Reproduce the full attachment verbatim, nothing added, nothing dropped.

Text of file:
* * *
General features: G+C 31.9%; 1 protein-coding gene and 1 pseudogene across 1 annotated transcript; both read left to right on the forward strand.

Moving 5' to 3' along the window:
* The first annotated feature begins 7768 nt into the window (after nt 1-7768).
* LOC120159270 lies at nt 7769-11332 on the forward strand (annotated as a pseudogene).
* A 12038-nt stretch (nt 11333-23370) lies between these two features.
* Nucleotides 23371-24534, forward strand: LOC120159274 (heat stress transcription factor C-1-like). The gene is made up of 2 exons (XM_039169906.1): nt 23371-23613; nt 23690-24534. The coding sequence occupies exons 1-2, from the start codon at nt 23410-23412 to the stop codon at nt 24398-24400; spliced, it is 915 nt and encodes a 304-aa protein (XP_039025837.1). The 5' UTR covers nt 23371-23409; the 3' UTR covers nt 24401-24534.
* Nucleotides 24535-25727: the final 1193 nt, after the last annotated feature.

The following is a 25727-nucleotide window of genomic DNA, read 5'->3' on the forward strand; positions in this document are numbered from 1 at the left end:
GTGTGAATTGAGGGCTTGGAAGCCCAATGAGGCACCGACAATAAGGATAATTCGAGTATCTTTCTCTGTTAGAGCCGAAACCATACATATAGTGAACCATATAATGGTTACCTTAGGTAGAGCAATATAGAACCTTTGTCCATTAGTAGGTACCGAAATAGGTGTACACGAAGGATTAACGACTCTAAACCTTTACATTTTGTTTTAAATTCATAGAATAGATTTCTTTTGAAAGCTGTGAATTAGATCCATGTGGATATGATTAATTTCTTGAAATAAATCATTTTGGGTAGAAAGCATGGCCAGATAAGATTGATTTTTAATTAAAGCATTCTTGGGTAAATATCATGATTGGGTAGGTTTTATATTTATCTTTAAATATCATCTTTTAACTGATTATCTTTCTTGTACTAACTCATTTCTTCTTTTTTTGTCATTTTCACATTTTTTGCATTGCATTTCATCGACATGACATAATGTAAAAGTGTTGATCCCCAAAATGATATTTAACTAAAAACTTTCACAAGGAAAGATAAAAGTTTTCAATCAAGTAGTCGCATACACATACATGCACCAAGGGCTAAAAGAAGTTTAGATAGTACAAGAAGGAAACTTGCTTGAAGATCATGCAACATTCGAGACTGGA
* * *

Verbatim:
General features: G+C 31.9%; 1 protein-coding gene and 1 pseudogene across 1 annotated transcript; both read left to right on the forward strand.

Moving 5' to 3' along the window:
* The first annotated feature begins 7768 nt into the window (after nt 1-7768).
* LOC120159270 lies at nt 7769-11332 on the forward strand (annotated as a pseudogene).
* A 12038-nt stretch (nt 11333-23370) lies between these two features.
* Nucleotides 23371-24534, forward strand: LOC120159274 (heat stress transcription factor C-1-like). The gene is made up of 2 exons (XM_039169906.1): nt 23371-23613; nt 23690-24534. The coding sequence occupies exons 1-2, from the start codon at nt 23410-23412 to the stop codon at nt 24398-24400; spliced, it is 915 nt and encodes a 304-aa protein (XP_039025837.1). The 5' UTR covers nt 23371-23409; the 3' UTR covers nt 24401-24534.
* Nucleotides 24535-25727: the final 1193 nt, after the last annotated feature.

The following is a 25727-nucleotide window of genomic DNA, read 5'->3' on the forward strand; positions in this document are numbered from 1 at the left end:
GTGTGAATTGAGGGCTTGGAAGCCCAATGAGGCACCGACAATAAGGATAATTCGAGTATCTTTCTCTGTTAGAGCCGAAACCATACATATAGTGAACCATATAATGGTTACCTTAGGTAGAGCAATATAGAACCTTTGTCCATTAGTAGGTACCGAAATAGGTGTACACGAAGGATTAACGACTCTAAACCTTTACATTTTGTTTTAAATTCATAGAATAGATTTCTTTTGAAAGCTGTGAATTAGATCCATGTGGATATGATTAATTTCTTGAAATAAATCATTTTGGGTAGAAAGCATGGCCAGATAAGATTGATTTTTAATTAAAGCATTCTTGGGTAAATATCATGATTGGGTAGGTTTTATATTTATCTTTAAATATCATCTTTTAACTGATTATCTTTCTTGTACTAACTCATTTCTTCTTTTTTTGTCATTTTCACATTTTTTGCATTGCATTTCATCGACATGACATAATGTAAAAGTGTTGATCCCCAAAATGATATTTAACTAAAAACTTTCACAAGGAAAGATAAAAGTTTTCAATCAAGTAGTCGCATACACATACATGCACCAAGGGCTAAAAGAAGTTTAGATAGTACAAGAAGGAAACTTGCTTGAAGATCATGCAACATTCGAGACTGGA